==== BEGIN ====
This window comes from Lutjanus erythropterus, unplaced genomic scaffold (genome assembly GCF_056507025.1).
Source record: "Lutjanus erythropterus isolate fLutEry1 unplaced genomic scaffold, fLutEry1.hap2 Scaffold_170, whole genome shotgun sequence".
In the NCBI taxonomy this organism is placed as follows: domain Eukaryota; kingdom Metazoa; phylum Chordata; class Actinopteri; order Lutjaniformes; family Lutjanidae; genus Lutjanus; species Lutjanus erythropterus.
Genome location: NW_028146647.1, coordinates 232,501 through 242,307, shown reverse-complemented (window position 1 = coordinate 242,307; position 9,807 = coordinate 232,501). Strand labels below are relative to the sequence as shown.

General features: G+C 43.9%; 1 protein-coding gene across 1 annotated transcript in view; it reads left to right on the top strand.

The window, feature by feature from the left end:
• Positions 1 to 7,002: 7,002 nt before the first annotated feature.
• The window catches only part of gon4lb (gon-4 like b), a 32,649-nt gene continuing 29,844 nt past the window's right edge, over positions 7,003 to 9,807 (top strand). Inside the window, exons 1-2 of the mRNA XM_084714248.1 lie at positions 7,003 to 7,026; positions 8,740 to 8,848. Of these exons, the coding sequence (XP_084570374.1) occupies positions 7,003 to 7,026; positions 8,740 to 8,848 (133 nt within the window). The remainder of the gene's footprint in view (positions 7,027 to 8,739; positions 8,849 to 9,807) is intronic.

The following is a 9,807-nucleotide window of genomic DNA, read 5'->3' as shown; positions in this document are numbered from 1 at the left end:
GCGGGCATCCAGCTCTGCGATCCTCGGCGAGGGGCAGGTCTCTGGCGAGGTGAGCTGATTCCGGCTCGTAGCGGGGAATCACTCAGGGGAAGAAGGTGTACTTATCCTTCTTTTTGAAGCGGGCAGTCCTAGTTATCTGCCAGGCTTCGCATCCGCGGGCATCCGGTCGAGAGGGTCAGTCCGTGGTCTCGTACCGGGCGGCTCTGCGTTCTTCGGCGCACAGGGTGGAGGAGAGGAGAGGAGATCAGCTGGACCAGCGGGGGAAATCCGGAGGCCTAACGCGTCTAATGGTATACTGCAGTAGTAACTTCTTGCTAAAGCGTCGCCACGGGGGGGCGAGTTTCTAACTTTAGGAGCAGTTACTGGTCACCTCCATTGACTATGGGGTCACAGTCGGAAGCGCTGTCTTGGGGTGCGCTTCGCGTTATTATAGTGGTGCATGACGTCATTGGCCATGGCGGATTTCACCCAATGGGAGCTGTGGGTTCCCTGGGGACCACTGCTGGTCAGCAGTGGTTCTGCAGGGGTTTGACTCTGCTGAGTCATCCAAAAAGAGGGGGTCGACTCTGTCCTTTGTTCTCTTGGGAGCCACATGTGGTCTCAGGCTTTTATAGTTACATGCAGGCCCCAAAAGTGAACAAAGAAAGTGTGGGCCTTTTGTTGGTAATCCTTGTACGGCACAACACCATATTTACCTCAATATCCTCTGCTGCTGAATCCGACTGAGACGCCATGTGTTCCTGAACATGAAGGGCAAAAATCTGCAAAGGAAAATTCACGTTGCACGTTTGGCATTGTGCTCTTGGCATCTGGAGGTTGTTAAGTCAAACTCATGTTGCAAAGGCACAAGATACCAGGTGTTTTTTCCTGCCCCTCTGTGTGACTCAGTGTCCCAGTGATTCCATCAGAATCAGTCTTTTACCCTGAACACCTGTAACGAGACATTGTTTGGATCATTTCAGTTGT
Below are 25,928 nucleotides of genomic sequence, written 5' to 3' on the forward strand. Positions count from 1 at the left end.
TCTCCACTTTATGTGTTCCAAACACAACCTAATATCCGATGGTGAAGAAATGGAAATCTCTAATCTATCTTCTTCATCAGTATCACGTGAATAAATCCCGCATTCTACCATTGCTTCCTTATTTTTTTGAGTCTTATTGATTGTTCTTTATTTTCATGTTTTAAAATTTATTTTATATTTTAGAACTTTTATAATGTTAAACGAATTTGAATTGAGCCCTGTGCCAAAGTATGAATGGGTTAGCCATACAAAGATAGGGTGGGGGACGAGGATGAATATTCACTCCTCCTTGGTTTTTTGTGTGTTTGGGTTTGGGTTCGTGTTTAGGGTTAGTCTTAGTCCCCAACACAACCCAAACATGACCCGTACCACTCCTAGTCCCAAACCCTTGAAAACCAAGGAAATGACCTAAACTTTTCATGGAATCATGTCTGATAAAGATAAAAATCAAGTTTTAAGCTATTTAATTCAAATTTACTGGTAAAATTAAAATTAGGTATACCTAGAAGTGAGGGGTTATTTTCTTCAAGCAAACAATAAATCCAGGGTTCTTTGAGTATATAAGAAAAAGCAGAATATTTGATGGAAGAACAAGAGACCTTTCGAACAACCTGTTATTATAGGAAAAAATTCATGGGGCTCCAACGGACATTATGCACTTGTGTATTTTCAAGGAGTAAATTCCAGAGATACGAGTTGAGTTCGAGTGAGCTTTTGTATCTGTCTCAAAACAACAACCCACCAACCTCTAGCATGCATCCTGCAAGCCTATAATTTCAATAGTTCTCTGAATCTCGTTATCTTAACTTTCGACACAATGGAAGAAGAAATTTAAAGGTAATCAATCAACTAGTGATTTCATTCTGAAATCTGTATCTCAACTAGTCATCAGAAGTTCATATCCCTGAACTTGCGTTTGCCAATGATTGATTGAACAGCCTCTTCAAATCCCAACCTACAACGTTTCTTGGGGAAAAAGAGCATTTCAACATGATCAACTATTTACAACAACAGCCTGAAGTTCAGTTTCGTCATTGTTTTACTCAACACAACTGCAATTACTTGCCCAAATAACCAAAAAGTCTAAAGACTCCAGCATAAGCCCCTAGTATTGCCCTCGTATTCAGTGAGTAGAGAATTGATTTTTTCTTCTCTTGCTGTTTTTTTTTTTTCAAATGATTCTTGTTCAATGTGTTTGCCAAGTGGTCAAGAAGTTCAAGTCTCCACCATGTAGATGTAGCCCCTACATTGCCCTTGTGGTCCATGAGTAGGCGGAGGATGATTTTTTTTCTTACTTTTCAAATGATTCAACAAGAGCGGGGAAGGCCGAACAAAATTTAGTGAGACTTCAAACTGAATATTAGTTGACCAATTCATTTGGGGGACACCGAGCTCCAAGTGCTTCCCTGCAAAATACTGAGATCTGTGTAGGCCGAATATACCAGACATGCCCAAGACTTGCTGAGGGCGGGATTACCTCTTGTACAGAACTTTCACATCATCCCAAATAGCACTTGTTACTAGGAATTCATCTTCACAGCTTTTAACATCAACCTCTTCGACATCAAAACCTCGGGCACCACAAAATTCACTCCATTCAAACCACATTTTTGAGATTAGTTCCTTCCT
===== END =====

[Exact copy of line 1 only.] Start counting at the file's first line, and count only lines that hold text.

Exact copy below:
This window comes from Lutjanus erythropterus, unplaced genomic scaffold (genome assembly GCF_056507025.1).